Luis Soto, of Suffield, and his younger brother Felix Soto, of Manchester, Conn., were charged in a 2008 bank heist at a Webster Bank in Berlin. Luis Soto was also charged in connection with a Windsor bank robbery earlier that month. The brothers reportedly netted about $90,000.
Federal investigators, while probing those and three other bank robberies in that time frame, obtained the cell site location information (CSLI) and phone records of 169 cell phone numbers from nine separate providers.
Among those whose cell phone information was collected was Luis Soto. Assistant Federal Defender Terence S. Ward claims the U.S. Attorney’s Office in Connecticut will try to use that information to prove Soto was in the vicinity of the Berlin bank robbery and that he was in close proximity to other alleged participants in the robbery.
“When all is said and done, the government hopes to use the CSLI to persuade the jury that these recreated movements and communications demonstrate that Soto acted in concert with the others and committed the robbery,” Ward said in court documents.
Ward has filed a motion to suppress his client’s location information obtained through the cell phone records. He argues that the government should have had to go before a judge and show probable cause and obtain a warrant before it was permitted to track the whereabouts of the alleged defendants through their cell phone records.
“The scope of these orders is surprising to say the least, and the time to consider what is mass surveillance and how it interrelates with the Fourth Amendment has arrived,” wrote Ward.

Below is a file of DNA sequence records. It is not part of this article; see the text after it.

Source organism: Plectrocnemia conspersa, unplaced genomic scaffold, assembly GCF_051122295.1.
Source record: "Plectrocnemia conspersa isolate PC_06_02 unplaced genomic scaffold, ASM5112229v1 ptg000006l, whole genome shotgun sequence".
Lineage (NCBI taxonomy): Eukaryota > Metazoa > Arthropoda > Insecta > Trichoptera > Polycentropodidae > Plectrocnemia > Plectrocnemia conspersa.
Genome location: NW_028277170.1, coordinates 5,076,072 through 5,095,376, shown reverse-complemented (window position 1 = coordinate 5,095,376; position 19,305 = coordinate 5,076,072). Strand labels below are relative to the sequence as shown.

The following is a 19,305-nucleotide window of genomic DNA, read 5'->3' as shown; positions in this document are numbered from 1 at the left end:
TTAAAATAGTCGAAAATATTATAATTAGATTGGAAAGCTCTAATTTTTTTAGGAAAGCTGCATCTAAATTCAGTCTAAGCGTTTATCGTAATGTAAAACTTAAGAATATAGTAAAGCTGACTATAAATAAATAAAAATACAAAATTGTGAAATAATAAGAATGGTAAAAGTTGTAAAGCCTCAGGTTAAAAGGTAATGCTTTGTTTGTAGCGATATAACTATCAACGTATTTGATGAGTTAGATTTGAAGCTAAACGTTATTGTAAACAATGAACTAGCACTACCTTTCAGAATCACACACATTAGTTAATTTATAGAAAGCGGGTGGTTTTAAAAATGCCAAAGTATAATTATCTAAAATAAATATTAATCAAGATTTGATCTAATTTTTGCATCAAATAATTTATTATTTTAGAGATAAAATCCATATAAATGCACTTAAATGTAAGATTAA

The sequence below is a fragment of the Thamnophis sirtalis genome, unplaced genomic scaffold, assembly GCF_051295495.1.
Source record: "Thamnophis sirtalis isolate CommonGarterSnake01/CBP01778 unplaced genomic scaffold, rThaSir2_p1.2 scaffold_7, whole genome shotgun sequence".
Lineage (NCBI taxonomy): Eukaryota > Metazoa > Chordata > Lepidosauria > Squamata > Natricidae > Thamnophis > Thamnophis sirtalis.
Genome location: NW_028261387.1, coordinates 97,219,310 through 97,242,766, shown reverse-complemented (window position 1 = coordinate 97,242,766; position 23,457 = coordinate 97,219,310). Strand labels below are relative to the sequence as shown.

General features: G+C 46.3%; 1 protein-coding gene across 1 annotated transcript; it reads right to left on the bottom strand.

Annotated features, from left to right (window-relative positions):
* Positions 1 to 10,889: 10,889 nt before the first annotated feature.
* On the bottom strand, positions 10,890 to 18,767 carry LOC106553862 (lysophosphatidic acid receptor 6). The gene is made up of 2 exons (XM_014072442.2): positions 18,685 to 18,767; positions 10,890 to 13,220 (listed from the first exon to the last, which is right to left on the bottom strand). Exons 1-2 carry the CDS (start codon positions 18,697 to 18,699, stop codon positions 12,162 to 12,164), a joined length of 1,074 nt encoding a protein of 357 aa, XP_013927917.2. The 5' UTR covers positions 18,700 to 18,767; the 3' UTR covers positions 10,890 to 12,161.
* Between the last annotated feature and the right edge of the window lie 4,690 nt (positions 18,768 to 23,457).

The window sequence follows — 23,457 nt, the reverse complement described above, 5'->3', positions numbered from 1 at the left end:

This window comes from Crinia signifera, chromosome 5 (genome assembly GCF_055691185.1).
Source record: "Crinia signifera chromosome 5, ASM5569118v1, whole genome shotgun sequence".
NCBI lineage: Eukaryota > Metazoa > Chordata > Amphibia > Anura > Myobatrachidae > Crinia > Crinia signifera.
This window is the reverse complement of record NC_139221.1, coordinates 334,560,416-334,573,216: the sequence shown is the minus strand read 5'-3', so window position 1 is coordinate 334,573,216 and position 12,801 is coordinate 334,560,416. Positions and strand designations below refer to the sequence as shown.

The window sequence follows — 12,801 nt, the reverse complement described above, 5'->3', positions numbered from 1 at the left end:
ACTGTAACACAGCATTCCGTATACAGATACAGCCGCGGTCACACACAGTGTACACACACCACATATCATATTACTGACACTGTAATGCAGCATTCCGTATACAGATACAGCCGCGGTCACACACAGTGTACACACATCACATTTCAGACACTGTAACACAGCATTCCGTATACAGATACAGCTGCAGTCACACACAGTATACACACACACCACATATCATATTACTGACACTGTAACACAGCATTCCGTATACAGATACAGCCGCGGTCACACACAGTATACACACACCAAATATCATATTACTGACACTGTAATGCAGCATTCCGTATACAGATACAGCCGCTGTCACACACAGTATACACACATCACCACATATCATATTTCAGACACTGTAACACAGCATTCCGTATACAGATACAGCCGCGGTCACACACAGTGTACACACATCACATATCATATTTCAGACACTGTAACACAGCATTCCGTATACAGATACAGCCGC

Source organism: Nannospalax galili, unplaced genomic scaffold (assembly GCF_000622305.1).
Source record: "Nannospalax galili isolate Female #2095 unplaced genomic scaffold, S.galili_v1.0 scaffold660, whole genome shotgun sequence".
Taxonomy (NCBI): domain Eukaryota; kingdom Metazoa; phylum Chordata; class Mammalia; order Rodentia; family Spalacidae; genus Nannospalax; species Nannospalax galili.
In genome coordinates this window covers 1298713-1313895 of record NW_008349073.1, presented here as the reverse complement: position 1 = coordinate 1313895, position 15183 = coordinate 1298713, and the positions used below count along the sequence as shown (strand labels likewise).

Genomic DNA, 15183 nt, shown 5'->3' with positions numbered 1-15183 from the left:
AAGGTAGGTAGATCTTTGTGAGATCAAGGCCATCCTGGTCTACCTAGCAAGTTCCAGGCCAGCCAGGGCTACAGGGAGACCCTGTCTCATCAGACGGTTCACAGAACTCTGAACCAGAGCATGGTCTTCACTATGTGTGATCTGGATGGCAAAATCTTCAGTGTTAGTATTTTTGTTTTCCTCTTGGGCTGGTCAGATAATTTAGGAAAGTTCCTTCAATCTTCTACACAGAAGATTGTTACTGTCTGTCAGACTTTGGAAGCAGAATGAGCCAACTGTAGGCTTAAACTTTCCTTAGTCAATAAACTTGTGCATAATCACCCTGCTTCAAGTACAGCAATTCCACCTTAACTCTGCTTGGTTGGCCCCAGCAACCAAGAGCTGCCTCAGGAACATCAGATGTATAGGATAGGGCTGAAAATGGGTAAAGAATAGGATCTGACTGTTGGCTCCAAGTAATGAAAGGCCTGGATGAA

Assistant U.S. Attorney Michael J. Gustafson, however, argues that no probable cause was needed, that investigators needed to show only that the records they sought were “relevant and material to an ongoing criminal investigation.”
Though many cell phones now have Global Positioning System technology, that was not in play here and so authorities can’t pinpoint the exact location of the suspects who made calls. Instead, they relied on the location of cell towers, which can be anywhere from a half mile to 10 miles apart, depending on whether they’re in urban or rural areas. Figuring out which tower handles a call offers a general location of the caller.
In his case, the phone company “business records showed simply the date and times of calls, the phone numbers involved in the calls, the duration of the calls, and the cell towers used to facilitate the calls,” Gustafson wrote in a reply to Ward’s motion to suppress the records. “Critically, these business records did not reveal the content of the conversations, the participants in the conversations, or the precise location of the phone during conversations.”
Still, McGuire, the ACLU attorney, said the organization was troubled that the government could obtain the records without a finding of probable cause. He said the relevant to an ongoing investigation standard is too weak. “Anything can be relevant” to an investigation, said McGuire. “Relevancy is a broad concept.”